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I feel a bit indebted to write the results of a benchmark I made to find out which of the permutation generators are fast, Algorithm::Permute , tye's implementation , dragonchild's implementation and of course my Steinhaus Johnson Trotter XS implementation:
```
Rate   tye   SJT dchld  A::P
tye   1.27/s    --  -22%  -46%  -81%
SJT   1.63/s   28%    --  -30%  -76%
dchld 2.34/s   84%   44%    --  -65%
A::P  6.67/s  423%  310%  185%    --

[download]```
Here's the code I used to make the benchmark:
```use strict;
use warnings;
use Benchmark qw/cmpthese timethese/;
use Algorithm::Permute;
use SJT;

my \$n = 8; # objects to permute
my \$iter=4;

sub nextPermute(\@)
{
my( \$vals )= @_;
my \$last= \$#{\$vals};
return ""   if  \$last < 1;
# Find last item not in reverse-sorted order:
my \$i= \$last-1;
\$i--   until  \$i < 0  ||  \$vals->[\$i] lt \$vals->[\$i+1];
# If complete reverse sort, we are done!
return ""   if  -1 == \$i;
# Re-sort the reversely-sorted tail of the list:
@{\$vals}[\$i+1..\$last]= reverse @{\$vals}[\$i+1..\$last]
if  \$vals->[\$i+1] gt \$vals->[\$last];
# Find next item that will make us "greater":
my \$j= \$i+1;
\$j++  until  \$vals->[\$i] lt \$vals->[\$j];
# Swap:
@{\$vals}[\$i,\$j]= @{\$vals}[\$j,\$i];
return 1;
}

sub make_orderings
{
my \$num = shift;

my @arr = (1 .. \$num);

return sub {
my \$last = \$#arr;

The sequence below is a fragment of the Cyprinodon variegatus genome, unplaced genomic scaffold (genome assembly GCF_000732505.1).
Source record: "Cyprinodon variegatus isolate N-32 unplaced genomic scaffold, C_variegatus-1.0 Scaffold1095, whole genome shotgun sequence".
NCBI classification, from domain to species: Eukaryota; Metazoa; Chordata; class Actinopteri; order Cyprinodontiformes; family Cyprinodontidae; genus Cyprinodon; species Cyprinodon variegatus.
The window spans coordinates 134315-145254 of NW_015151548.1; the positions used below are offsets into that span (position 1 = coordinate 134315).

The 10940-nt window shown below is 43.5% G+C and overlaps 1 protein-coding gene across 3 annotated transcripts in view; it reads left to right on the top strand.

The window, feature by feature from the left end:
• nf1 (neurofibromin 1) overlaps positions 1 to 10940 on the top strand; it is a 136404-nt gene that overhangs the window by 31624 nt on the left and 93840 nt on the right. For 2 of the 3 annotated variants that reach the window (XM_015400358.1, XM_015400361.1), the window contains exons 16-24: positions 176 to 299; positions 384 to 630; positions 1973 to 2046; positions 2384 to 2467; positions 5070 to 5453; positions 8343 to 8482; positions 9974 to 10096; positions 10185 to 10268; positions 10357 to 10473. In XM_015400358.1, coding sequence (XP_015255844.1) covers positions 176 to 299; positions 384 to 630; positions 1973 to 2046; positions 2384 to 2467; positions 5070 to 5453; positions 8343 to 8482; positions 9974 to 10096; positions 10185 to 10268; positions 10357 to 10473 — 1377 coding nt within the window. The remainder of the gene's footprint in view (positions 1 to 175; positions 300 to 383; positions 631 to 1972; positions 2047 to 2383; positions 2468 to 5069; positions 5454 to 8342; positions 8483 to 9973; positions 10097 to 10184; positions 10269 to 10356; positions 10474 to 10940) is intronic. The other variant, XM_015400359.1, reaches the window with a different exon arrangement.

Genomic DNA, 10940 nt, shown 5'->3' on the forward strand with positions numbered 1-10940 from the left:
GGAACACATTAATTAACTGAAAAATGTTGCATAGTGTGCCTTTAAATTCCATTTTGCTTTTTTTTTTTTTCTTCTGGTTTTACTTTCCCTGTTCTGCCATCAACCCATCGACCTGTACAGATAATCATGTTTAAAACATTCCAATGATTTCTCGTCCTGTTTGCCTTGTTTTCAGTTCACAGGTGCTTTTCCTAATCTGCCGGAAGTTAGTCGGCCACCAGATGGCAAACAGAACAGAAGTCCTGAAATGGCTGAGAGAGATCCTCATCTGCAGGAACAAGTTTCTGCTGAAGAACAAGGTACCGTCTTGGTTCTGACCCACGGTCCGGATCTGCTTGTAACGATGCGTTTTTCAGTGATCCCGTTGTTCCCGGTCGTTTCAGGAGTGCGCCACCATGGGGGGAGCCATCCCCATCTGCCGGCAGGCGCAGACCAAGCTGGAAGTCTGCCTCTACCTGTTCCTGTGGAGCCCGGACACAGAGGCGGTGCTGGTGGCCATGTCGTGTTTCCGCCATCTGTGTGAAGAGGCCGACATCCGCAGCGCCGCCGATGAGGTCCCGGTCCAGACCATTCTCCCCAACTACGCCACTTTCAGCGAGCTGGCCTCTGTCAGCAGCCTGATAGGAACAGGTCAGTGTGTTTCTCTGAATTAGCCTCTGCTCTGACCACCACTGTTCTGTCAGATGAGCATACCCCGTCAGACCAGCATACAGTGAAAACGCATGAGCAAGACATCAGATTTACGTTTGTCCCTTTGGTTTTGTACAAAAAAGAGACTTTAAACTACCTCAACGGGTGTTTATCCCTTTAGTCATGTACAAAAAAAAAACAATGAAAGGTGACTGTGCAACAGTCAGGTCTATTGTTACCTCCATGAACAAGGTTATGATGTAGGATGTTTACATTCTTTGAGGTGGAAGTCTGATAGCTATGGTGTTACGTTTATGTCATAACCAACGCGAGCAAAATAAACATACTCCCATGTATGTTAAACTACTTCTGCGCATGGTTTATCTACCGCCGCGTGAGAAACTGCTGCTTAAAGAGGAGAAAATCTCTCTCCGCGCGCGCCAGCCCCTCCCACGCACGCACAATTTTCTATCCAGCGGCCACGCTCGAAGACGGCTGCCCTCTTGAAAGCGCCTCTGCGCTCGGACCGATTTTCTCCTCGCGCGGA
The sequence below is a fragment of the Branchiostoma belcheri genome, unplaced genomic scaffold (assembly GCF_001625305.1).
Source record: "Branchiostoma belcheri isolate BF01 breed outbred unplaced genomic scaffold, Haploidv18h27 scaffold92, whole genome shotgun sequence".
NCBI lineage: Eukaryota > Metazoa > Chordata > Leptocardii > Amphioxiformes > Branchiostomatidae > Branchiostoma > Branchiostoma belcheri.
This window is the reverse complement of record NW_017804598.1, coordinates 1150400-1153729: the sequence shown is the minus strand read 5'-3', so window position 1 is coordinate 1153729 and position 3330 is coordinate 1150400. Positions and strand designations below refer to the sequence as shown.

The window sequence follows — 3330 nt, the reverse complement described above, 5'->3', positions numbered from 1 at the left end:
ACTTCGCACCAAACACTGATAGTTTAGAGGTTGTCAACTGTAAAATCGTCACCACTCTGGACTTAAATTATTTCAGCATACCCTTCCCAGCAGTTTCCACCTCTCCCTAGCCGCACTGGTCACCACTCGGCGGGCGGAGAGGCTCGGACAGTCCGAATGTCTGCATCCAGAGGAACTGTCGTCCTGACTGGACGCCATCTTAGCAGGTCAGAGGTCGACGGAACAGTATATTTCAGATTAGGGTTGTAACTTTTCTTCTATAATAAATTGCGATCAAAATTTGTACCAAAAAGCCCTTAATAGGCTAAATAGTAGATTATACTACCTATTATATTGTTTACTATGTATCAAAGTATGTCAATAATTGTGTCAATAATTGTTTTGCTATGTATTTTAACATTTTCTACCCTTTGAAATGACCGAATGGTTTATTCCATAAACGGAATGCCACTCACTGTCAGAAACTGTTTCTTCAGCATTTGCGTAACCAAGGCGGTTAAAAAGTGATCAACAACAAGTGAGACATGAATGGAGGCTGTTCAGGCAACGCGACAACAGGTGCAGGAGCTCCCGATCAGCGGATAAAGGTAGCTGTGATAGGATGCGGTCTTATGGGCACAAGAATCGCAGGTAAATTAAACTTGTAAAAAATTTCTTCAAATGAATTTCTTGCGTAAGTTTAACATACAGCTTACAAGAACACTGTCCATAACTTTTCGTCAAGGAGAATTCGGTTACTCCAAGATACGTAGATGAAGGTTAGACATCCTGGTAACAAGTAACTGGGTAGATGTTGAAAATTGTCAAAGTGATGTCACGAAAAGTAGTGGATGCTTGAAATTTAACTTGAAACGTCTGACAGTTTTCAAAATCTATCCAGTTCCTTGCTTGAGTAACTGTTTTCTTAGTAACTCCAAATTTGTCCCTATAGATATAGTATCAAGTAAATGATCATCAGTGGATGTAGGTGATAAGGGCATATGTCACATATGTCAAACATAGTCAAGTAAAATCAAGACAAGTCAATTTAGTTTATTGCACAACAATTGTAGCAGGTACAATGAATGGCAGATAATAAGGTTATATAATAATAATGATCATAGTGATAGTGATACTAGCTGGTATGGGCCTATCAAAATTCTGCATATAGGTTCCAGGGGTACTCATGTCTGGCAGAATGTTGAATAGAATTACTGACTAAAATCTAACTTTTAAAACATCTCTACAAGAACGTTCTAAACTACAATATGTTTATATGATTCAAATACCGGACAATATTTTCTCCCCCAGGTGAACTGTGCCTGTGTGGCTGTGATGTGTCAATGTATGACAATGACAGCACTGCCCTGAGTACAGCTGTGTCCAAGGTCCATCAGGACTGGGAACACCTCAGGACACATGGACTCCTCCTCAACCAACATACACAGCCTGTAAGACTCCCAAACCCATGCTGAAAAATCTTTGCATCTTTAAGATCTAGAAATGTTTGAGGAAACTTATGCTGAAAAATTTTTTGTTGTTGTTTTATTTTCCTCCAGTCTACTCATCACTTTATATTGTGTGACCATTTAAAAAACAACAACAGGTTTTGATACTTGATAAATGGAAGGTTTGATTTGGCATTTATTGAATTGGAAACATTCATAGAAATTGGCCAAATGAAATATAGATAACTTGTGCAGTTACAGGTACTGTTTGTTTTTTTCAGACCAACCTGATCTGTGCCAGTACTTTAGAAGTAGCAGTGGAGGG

my \$i = \$last - 1;
\$i-- while 0 <= \$i && \$arr[\$i] >= \$arr[\$i+1];
return if \$i == -1;

@arr[\$i+1..\$last] = reverse @arr[\$i+1..\$last]
if \$arr[\$i+1] > \$arr[\$last];

my \$j=\$i+1;
\$j++ while \$arr[\$i] >= \$arr[\$j];

@arr[\$i,\$j] = @arr[\$j,\$i];

return @arr;
}
}

cmpthese(
\$iter,
{
'A::P' => sub {
use Algorithm::Permute;
my \$p = new Algorithm::Permute([1..\$n], \$n);
while (my @res = \$p->next) {
#print join(", ", @res), "\n";
}
},
'SJT'                => sub {
my \$s = SJT->new(\$n);
while(\$s->next_perm()){
my @p = @{\$s->{permutation}};
#\$s->print_perm;
};
},
'tye' => sub {

my @w= (1..\$n);
do {
} while( nextPermute(@w) );
},
'dchld' => sub {
my \$i = make_orderings(\$n);
while(my @a = \$i->()){
};
},
}
);
[download]```

In reply to Re: Permuting with duplicates and no memory by spx2
in thread Permuting with duplicates and no memory by tye

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 [chacham]: I'm sure this is old, but i just came across it: If you put a million monkeys at a million keyboards, one of them will eventually write a Java program. The rest of them will write Perl programs. [LanX]: lol [Corion]: Woo hoo! A new Auralnauts episode! LanX mean unfair and funny

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